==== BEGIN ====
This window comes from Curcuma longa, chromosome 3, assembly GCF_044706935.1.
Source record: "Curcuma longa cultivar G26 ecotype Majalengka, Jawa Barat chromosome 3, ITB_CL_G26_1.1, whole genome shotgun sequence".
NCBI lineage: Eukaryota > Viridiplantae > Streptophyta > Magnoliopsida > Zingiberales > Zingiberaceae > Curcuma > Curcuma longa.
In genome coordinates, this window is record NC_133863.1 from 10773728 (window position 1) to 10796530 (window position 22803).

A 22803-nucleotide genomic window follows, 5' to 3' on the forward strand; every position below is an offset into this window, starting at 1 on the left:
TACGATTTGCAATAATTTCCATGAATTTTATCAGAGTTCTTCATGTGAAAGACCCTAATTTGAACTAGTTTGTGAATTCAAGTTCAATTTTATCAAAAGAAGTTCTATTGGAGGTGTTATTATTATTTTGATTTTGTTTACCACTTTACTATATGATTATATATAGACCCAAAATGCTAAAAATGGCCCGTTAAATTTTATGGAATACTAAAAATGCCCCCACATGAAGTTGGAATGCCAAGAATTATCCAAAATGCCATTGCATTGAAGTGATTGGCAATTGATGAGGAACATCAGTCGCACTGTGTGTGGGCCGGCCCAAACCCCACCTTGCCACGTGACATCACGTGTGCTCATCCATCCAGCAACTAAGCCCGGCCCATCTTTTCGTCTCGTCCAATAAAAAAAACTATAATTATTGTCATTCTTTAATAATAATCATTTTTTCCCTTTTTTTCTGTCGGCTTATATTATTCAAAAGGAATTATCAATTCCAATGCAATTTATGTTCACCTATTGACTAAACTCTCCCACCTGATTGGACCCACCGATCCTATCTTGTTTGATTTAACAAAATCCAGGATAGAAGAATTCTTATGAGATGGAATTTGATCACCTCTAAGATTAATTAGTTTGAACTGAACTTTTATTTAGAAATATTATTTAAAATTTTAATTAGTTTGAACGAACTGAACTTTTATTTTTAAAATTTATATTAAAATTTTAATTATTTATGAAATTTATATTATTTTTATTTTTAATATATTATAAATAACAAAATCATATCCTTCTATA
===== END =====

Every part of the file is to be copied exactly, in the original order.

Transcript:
This window comes from Curcuma longa, chromosome 3, assembly GCF_044706935.1.
Source record: "Curcuma longa cultivar G26 ecotype Majalengka, Jawa Barat chromosome 3, ITB_CL_G26_1.1, whole genome shotgun sequence".
NCBI lineage: Eukaryota > Viridiplantae > Streptophyta > Magnoliopsida > Zingiberales > Zingiberaceae > Curcuma > Curcuma longa.
In genome coordinates, this window is record NC_133863.1 from 10773728 (window position 1) to 10796530 (window position 22803).

A 22803-nucleotide genomic window follows, 5' to 3' on the forward strand; every position below is an offset into this window, starting at 1 on the left:
TACGATTTGCAATAATTTCCATGAATTTTATCAGAGTTCTTCATGTGAAAGACCCTAATTTGAACTAGTTTGTGAATTCAAGTTCAATTTTATCAAAAGAAGTTCTATTGGAGGTGTTATTATTATTTTGATTTTGTTTACCACTTTACTATATGATTATATATAGACCCAAAATGCTAAAAATGGCCCGTTAAATTTTATGGAATACTAAAAATGCCCCCACATGAAGTTGGAATGCCAAGAATTATCCAAAATGCCATTGCATTGAAGTGATTGGCAATTGATGAGGAACATCAGTCGCACTGTGTGTGGGCCGGCCCAAACCCCACCTTGCCACGTGACATCACGTGTGCTCATCCATCCAGCAACTAAGCCCGGCCCATCTTTTCGTCTCGTCCAATAAAAAAAACTATAATTATTGTCATTCTTTAATAATAATCATTTTTTCCCTTTTTTTCTGTCGGCTTATATTATTCAAAAGGAATTATCAATTCCAATGCAATTTATGTTCACCTATTGACTAAACTCTCCCACCTGATTGGACCCACCGATCCTATCTTGTTTGATTTAACAAAATCCAGGATAGAAGAATTCTTATGAGATGGAATTTGATCACCTCTAAGATTAATTAGTTTGAACTGAACTTTTATTTAGAAATATTATTTAAAATTTTAATTAGTTTGAACGAACTGAACTTTTATTTTTAAAATTTATATTAAAATTTTAATTATTTATGAAATTTATATTATTTTTATTTTTAATATATTATAAATAACAAAATCATATCCTTCTATA